(AP) -- A civil court on Wednesday ordered Dutch Web site Mininova to remove within three months all files on its servers that point to copyrighted works or face a fine of up to euro5 million ($7.16 million).
Mininova rivals Sweden's The Pirate Bay as the largest index of BitTorrent files, software that can be used to trade movies, music and computer games.
In Wednesday's ruling, the Utrecht District Court sided with Stichting Brein, a Dutch-based organization funded by copyright-holder groups. It said Mininova was inciting users to infringe copyrights and profiting from infringement by advertising on the site.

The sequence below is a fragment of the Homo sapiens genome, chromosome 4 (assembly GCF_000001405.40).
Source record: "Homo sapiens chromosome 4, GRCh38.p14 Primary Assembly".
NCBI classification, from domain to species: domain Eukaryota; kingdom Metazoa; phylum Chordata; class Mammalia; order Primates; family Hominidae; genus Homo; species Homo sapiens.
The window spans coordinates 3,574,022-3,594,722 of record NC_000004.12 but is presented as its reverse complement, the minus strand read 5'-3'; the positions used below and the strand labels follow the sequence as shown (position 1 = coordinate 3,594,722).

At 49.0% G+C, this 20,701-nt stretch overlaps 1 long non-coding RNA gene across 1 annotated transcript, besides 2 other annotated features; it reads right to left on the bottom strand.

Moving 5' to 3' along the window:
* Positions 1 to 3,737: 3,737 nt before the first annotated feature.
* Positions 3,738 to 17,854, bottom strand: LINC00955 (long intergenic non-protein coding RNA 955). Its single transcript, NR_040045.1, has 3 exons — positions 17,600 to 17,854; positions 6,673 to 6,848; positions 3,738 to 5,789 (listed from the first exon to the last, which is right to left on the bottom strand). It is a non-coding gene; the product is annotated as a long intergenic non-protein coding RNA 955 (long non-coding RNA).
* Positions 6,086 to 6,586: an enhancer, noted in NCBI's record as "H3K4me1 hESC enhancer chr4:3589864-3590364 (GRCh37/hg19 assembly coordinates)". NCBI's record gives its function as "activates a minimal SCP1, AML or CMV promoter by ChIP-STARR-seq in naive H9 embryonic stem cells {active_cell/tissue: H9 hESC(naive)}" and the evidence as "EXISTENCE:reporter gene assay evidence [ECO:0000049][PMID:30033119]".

"The court didn't agree with Mininova's argument that it was impossible for it to find and remove torrents that point to copyrighted materials," the ruling said.
Unlike The Pirate Bay, Mininova was already removing files when it received a takedown notice from copyright holders.
But the court said that wasn't good enough, and Mininova should assume that all commercial media works are copyrighted.
"The court believes it's generally known that commercially made films, games, music and TV series are copyrighted and that these works are only copyright-free in exceptional cases," the ruling said.
Mininova said it was considering an appeal.
Founder Erik Dubbelboer said that obeying the order would mean "changing the way we do business."
"What that would mean in concrete terms, we can't say at this point," he said.
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